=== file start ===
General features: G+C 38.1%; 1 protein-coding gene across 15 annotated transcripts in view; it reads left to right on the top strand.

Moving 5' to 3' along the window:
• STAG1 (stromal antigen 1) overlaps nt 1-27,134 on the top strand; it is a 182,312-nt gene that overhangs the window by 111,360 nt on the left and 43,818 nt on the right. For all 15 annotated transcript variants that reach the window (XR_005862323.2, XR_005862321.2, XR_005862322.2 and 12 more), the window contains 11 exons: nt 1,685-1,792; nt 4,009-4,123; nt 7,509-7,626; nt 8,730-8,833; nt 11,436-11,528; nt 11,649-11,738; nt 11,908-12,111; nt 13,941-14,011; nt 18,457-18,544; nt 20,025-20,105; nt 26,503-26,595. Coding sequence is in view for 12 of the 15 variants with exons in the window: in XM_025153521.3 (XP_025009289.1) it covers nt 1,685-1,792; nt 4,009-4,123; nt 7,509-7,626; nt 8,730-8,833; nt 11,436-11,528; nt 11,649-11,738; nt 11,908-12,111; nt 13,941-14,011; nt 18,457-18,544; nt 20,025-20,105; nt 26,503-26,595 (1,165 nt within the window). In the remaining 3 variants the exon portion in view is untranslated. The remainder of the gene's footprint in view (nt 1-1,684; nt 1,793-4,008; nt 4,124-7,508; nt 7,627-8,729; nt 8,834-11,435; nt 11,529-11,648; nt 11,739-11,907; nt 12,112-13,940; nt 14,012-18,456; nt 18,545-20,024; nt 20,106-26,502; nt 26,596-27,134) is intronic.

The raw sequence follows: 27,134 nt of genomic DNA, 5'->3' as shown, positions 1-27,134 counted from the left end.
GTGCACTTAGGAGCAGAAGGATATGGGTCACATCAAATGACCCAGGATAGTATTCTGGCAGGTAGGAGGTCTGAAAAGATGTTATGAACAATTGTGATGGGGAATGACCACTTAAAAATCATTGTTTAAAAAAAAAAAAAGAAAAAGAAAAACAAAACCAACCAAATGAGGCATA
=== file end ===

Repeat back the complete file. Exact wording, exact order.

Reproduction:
General features: G+C 38.1%; 1 protein-coding gene across 15 annotated transcripts in view; it reads left to right on the top strand.

Moving 5' to 3' along the window:
• STAG1 (stromal antigen 1) overlaps nt 1-27,134 on the top strand; it is a 182,312-nt gene that overhangs the window by 111,360 nt on the left and 43,818 nt on the right. For all 15 annotated transcript variants that reach the window (XR_005862323.2, XR_005862321.2, XR_005862322.2 and 12 more), the window contains 11 exons: nt 1,685-1,792; nt 4,009-4,123; nt 7,509-7,626; nt 8,730-8,833; nt 11,436-11,528; nt 11,649-11,738; nt 11,908-12,111; nt 13,941-14,011; nt 18,457-18,544; nt 20,025-20,105; nt 26,503-26,595. Coding sequence is in view for 12 of the 15 variants with exons in the window: in XM_025153521.3 (XP_025009289.1) it covers nt 1,685-1,792; nt 4,009-4,123; nt 7,509-7,626; nt 8,730-8,833; nt 11,436-11,528; nt 11,649-11,738; nt 11,908-12,111; nt 13,941-14,011; nt 18,457-18,544; nt 20,025-20,105; nt 26,503-26,595 (1,165 nt within the window). In the remaining 3 variants the exon portion in view is untranslated. The remainder of the gene's footprint in view (nt 1-1,684; nt 1,793-4,008; nt 4,124-7,508; nt 7,627-8,729; nt 8,834-11,435; nt 11,529-11,648; nt 11,739-11,907; nt 12,112-13,940; nt 14,012-18,456; nt 18,545-20,024; nt 20,106-26,502; nt 26,596-27,134) is intronic.

The raw sequence follows: 27,134 nt of genomic DNA, 5'->3' as shown, positions 1-27,134 counted from the left end.
GTGCACTTAGGAGCAGAAGGATATGGGTCACATCAAATGACCCAGGATAGTATTCTGGCAGGTAGGAGGTCTGAAAAGATGTTATGAACAATTGTGATGGGGAATGACCACTTAAAAATCATTGTTTAAAAAAAAAAAAAGAAAAAGAAAAACAAAACCAACCAAATGAGGCATA